WASHINGTON — President Barack Obama says lifting economic sanctions against Myanmar will help the country reap the benefits of its transition to democracy and unleash its "enormous potential."
Obama spoke after an Oval Office meeting Wednesday with the country's de facto leader, Aung San Suu Kyi.
As the leaders met, the White House announced it plans to lift long-standing economic sanctions.
The announcement comes as Suu Kyi is making her first visit to Washington since winning her leadership post in November election. The visit signals her transformation from long-imprisoned democracy advocate to national leader focused on economic growth.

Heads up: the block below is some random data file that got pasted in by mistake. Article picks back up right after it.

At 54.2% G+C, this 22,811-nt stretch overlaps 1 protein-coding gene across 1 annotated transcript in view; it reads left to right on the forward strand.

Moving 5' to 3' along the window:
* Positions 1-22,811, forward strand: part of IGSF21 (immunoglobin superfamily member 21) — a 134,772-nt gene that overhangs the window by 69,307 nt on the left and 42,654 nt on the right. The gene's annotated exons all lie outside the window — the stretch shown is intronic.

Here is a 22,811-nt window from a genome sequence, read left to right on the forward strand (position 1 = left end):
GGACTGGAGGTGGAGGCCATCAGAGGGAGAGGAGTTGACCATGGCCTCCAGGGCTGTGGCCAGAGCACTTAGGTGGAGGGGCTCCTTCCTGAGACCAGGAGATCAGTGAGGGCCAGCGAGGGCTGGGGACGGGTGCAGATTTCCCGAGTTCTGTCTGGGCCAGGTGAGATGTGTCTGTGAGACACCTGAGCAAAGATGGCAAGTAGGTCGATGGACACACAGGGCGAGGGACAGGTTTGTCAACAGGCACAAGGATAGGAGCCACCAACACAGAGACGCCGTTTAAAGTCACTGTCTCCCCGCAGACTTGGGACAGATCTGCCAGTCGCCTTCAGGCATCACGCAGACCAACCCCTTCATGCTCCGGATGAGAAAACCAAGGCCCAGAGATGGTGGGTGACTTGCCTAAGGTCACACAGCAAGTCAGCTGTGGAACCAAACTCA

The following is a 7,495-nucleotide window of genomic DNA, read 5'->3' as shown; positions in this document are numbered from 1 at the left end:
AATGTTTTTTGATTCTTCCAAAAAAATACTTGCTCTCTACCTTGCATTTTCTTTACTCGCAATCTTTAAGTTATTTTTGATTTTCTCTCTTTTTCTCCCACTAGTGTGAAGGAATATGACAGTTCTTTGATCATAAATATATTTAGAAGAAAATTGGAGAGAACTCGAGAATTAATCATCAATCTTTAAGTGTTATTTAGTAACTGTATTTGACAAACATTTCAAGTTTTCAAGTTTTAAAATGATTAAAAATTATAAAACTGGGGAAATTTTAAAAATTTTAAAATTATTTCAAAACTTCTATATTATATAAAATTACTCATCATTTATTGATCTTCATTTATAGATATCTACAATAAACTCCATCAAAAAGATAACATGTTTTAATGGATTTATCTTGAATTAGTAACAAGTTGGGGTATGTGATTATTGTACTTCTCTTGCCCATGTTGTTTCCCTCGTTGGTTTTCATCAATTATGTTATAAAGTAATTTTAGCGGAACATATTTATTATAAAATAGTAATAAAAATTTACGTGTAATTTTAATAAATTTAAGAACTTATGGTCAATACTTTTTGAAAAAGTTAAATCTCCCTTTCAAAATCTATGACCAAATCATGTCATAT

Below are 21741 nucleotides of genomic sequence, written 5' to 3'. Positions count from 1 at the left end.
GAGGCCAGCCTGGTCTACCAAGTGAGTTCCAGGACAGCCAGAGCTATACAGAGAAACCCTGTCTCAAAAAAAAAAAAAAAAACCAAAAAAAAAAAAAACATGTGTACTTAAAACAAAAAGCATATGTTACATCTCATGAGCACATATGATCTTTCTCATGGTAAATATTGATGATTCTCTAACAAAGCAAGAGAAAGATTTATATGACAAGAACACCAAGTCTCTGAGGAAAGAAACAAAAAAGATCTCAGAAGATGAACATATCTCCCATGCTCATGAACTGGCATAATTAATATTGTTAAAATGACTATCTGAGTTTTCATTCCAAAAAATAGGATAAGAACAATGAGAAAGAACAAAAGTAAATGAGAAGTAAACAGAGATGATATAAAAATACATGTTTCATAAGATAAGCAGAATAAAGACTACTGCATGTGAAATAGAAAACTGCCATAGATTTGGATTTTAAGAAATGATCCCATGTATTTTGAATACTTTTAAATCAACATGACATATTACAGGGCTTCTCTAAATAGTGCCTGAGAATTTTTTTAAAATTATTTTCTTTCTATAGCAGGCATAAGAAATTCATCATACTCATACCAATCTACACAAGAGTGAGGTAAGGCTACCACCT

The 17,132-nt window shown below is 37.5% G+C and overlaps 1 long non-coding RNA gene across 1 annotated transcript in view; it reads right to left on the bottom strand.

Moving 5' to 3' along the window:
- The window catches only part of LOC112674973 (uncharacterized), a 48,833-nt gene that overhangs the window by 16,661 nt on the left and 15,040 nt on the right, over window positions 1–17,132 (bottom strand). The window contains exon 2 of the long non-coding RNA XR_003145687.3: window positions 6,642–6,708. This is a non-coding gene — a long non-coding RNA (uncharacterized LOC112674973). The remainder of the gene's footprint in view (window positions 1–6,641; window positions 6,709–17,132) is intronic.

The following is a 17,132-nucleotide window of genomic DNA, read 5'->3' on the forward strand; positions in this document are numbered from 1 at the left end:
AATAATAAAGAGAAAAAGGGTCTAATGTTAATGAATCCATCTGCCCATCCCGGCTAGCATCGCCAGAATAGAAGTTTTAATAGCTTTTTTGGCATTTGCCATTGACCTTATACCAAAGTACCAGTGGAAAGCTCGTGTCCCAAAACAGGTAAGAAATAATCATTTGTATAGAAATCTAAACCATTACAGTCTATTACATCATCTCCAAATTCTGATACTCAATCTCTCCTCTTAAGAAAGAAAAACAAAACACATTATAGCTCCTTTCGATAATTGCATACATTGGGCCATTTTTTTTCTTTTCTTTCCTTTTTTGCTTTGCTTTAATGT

Suu Kyi told reporters she wants to develop her country's internal resources and thanked Obama for his support during the transition.
Myanmar is one of the world's poorest countries and has been eligible for preferential trade treatment. But President George H.W. Bush suspended that treatment in 1989, citing Myanmar's refusal to recognize workers' rights.
The U.S. already has eased sanctions on Myanmar as it pursues democratic changes that Obama has tried to help spur.
Still, U.S. trade with Myanmar has remained low despite the recent warming of relations. Two-way goods trade in 2015 was just $227 million.
The president notified Congress of the change in a letter Wednesday.